C-  Al Jefferson
 
 KEY RESERVES: G Ben Gordon, G Ramon Sessions, F Josh McRoberts, C Bismack
 Biyombo, F Jeffrey Taylor, G Jannero Pargo, F Anthony Tolliver
 
 
 FRONTCOURT: Jefferson is a sensational low-post talent. He will immediately
 improve the on-court product, but Jefferson has never been a winner at any
 point in his career. That may be remarkably bad luck, but it might be
 reflective of him. (Jefferson has never been labeled anything but a model
 teammate.)
 
 Kidd-Gilchrist was the second pick in the 2012 NBA Draft and was not taken to
 be an impact guy right away. His numbers were modest (9.0 ppg, 5.8 rpg and 1.5
 apg), and his shooting needs to improve. Kidd-Gilchrist posted marks of 45
 percent from the field (good) and 22 percent from the 3-point line (bad). His
 development is key to the Bobcats' franchise. His numbers should go up some.
 
 Zeller was an odd choice for the fourth pick in this past draft. He has many
 pros in his column including being a great athlete, possessing a high
 basketball IQ, shockingly good range and being a great passer. Zeller may not
 be strong enough to battle bigs on the block every night.
 
 
 BACKCOURT: Walker might have had the best season no one outside the Walker
 family cared about in 2012-13. He averaged 17.7 ppg, 5.7 apg, 2.0 spg. He shot
 42 percent from the field and 32 percent from long range. Walker is a legit
 NBA point guard.
 
 Henderson emerged a bit. While his scoring average (15.5 ppg) remained steady,
 he shot 33 percent from beyond the arc and he signed a reasonable free-agent
 contract in the offseason. He may not be the cornerstone two guard, but he's
 serviceable.
 
 
 BENCH: Gordon and Sessions could be the best bench backcourt in the league.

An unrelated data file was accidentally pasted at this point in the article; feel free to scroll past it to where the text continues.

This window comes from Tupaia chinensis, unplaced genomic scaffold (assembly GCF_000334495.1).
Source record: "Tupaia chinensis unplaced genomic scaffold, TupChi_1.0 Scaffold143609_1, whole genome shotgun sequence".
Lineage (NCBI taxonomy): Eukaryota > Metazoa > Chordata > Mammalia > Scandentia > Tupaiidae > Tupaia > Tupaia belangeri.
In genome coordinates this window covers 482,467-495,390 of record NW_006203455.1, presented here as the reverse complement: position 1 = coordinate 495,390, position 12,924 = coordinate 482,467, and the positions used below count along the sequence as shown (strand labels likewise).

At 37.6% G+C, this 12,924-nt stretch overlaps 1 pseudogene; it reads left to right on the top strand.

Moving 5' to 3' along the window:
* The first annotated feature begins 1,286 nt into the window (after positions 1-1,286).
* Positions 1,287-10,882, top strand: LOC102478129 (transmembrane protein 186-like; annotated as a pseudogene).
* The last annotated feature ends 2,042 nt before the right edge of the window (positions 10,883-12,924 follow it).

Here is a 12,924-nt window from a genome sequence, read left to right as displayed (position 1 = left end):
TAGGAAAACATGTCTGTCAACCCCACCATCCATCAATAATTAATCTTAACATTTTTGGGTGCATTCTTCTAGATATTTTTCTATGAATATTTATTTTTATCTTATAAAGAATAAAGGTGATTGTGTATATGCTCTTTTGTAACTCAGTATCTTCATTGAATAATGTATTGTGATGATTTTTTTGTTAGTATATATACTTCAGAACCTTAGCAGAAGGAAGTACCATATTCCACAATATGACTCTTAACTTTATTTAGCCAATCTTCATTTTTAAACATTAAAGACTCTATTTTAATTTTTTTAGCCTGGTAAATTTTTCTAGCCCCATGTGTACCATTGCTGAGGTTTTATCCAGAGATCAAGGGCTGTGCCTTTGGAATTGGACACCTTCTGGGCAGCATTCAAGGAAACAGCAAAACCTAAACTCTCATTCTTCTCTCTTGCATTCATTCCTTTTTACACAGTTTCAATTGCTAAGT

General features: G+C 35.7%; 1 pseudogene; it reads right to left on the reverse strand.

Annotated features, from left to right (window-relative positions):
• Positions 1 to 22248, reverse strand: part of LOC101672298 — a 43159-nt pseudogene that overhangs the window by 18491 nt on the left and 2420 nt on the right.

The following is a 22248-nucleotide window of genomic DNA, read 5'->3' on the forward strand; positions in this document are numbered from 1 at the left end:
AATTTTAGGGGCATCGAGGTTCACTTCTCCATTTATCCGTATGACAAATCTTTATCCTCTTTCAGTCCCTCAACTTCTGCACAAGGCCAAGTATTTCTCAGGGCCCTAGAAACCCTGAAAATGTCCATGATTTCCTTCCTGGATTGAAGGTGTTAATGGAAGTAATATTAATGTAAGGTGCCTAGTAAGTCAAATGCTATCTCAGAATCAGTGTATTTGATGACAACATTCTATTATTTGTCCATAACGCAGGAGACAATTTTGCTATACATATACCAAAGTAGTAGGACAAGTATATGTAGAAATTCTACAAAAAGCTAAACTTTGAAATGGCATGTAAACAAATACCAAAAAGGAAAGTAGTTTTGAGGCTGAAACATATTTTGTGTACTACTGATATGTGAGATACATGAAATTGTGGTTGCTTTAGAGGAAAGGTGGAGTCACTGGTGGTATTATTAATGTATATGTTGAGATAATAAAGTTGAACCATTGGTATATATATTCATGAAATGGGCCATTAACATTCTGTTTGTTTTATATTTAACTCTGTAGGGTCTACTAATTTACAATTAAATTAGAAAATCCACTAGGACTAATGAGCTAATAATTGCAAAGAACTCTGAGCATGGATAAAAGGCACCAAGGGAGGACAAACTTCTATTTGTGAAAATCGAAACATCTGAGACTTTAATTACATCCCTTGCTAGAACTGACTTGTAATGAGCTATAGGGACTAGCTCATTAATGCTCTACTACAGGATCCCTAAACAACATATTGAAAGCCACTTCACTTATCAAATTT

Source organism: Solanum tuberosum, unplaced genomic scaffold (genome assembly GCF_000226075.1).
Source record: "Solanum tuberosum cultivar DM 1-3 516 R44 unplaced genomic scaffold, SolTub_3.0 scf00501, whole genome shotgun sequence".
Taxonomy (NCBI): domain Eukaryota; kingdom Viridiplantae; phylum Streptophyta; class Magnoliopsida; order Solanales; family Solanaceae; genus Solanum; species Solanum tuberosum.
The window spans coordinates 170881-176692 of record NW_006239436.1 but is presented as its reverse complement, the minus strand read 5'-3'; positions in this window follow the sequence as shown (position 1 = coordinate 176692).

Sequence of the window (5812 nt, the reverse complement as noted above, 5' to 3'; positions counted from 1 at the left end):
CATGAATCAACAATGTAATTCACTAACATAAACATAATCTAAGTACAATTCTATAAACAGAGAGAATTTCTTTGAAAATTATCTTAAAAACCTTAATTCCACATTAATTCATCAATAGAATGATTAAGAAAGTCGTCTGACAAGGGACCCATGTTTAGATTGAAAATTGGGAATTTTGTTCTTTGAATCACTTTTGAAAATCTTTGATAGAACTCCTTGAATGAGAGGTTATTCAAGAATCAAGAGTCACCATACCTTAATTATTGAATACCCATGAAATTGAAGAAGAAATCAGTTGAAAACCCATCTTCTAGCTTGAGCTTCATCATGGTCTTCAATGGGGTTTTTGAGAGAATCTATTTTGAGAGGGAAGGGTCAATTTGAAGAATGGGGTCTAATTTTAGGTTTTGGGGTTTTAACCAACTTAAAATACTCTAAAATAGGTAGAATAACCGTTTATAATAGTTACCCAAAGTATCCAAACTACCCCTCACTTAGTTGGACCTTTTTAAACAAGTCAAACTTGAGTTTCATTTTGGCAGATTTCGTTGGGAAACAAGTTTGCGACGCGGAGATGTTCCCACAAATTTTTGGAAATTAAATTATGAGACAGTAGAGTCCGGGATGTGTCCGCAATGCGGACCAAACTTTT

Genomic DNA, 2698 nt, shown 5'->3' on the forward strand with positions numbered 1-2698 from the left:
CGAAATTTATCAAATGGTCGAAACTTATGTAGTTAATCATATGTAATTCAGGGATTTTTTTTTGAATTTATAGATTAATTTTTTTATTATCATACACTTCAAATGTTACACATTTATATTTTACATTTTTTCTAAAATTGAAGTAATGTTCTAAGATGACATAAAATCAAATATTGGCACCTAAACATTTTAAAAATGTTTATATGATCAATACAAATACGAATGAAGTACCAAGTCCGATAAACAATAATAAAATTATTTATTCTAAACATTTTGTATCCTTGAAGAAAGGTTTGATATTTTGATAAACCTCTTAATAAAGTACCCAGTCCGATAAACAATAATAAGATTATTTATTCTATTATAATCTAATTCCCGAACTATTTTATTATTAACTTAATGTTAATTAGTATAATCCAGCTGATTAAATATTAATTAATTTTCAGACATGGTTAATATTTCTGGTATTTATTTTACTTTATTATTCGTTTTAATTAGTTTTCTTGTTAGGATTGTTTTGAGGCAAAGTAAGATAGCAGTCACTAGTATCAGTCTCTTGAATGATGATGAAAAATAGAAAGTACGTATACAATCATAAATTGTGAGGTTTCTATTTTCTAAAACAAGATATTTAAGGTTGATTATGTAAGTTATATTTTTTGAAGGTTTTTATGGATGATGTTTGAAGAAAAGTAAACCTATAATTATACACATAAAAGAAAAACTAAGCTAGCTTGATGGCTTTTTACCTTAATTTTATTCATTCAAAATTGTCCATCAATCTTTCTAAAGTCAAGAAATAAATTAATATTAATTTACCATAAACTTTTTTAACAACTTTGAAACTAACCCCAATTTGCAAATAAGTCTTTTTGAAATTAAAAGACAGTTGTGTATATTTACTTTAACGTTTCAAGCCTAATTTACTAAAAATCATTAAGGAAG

Both can score and probably deserve to be on the floor at the end of games.
 
 Biyombo and Taylor showed flashes and Dunlap fell over himself in love with
 McRoberts, although he's probably best served to sit at the end of the bench.
 
 This group is thin other than the backcourt.
 
 
 COACHING: Clifford received glowing reviews from the former head coaches who
 employed him. Perhaps his biggest hire was Patrick Ewing as lead assistant.
 The Hall of Famer can help both starting big men, especially Zeller, who, like
 Ewing, can shoot it from the perimeter.
 
 The one thing Clifford has going for him that Dunlap didn't, is that Clifford
 knows today's NBA players. He worked for the Van Gundy brothers and knows
 defense and how to do things properly.
 
 Clifford seems to be more the right man for the job than Dunlap was. If
 Jordan, president of basketball operations Rod Higgins and general manager
 Rich Cho give Clifford time, he might make the Bobcats relevant.
 
 
 OUTLOOK: That won't happen this season.
 
 Jefferson was a good addition and Zeller will surprise some, but there is not
 enough talent for the Bobcats to sniff the postseason. Walker, Henderson and
 Kidd-Gilchrist are the start of something, but it's just a start.
 
 A mild improvement on the 21 wins is reasonable. Give everyone some time to
 build together, add some more high draft picks and Charlotte might reach the
 playoffs later this decade.
 
 10/15 14:26:08 ET